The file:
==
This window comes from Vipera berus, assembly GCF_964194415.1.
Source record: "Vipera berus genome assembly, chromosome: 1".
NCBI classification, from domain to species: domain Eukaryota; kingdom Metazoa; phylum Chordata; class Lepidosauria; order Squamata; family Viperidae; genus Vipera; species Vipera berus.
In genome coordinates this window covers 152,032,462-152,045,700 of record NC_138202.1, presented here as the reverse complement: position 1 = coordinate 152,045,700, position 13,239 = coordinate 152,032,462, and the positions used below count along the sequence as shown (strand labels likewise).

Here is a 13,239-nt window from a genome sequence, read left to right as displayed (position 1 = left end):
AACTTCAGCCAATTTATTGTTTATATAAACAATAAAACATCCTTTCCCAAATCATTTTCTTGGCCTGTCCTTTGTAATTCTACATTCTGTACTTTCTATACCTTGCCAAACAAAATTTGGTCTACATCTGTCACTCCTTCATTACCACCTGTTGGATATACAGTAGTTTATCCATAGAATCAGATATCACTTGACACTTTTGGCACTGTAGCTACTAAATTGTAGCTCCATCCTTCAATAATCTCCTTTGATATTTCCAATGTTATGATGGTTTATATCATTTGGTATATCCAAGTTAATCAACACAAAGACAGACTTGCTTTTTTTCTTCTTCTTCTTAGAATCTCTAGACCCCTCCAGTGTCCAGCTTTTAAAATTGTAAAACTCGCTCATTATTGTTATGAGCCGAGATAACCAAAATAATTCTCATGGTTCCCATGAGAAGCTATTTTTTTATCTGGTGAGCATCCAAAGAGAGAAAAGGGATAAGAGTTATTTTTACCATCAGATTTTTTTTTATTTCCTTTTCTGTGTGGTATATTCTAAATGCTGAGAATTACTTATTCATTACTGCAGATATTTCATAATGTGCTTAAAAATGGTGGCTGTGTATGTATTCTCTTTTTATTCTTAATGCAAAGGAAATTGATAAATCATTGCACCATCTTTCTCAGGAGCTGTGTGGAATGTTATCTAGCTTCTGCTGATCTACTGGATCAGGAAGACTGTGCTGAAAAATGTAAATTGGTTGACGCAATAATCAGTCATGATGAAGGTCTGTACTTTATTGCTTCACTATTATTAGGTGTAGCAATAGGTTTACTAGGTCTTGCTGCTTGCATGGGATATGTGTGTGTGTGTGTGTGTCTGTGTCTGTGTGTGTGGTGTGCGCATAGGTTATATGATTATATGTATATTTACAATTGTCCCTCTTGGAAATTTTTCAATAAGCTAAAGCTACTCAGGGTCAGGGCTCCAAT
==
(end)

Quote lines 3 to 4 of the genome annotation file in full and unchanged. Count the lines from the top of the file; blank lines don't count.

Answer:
NCBI classification, from domain to species: domain Eukaryota; kingdom Metazoa; phylum Chordata; class Lepidosauria; order Squamata; family Viperidae; genus Vipera; species Vipera berus.
In genome coordinates this window covers 152,032,462-152,045,700 of record NC_138202.1, presented here as the reverse complement: position 1 = coordinate 152,045,700, position 13,239 = coordinate 152,032,462, and the positions used below count along the sequence as shown (strand labels likewise).